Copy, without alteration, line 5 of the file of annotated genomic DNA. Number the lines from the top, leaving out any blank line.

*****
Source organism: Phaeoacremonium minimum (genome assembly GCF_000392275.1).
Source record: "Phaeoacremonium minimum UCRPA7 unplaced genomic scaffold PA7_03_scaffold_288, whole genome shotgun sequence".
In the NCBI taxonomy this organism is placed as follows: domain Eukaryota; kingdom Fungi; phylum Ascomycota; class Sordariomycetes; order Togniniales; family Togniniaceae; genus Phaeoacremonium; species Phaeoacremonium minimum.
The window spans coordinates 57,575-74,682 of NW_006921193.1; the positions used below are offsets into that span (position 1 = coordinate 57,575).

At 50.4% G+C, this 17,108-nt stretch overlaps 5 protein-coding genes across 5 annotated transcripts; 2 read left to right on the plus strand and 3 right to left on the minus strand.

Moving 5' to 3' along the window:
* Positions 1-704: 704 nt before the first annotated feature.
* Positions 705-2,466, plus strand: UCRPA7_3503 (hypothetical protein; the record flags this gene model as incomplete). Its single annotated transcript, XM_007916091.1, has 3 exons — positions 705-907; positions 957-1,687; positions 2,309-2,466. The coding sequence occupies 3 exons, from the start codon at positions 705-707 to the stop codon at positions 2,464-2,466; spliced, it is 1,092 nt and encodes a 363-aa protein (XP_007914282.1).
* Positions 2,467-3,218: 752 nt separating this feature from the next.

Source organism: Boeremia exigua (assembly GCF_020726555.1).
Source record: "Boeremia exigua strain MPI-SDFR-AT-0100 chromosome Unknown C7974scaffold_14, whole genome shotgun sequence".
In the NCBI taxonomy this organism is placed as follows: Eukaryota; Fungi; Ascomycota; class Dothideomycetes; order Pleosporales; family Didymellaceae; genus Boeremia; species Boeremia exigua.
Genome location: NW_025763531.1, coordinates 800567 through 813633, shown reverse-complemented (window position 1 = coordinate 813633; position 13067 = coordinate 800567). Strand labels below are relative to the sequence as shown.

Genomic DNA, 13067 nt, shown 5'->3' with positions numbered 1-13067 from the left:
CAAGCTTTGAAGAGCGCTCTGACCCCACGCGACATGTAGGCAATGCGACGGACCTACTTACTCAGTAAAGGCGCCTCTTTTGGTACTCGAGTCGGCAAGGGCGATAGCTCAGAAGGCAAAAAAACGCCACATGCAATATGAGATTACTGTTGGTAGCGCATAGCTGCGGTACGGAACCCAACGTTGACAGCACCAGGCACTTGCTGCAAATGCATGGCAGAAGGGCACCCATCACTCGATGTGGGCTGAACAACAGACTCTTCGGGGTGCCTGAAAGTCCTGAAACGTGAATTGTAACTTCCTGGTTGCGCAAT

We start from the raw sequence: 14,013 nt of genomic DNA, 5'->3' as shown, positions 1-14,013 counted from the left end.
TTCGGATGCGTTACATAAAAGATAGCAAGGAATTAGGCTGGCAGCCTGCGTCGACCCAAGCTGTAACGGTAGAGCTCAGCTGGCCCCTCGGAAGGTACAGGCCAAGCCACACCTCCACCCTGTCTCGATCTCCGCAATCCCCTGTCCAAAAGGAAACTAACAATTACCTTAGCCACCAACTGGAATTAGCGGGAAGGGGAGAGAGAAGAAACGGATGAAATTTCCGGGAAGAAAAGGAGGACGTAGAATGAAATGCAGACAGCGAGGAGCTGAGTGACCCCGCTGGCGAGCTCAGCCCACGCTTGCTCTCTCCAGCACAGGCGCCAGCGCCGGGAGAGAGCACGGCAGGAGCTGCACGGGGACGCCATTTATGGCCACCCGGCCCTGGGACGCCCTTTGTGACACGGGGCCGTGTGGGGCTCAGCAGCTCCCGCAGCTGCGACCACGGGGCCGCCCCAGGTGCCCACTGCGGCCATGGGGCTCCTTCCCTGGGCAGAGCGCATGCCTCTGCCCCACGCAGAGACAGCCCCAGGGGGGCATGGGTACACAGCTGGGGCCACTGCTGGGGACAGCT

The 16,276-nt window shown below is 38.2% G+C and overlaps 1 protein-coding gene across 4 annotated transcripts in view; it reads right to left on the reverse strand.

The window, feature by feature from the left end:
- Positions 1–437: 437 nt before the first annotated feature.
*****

At 50.4% G+C, this 17,108-nt stretch overlaps 5 protein-coding genes across 5 annotated transcripts; 2 read left to right on the plus strand and 3 right to left on the minus strand.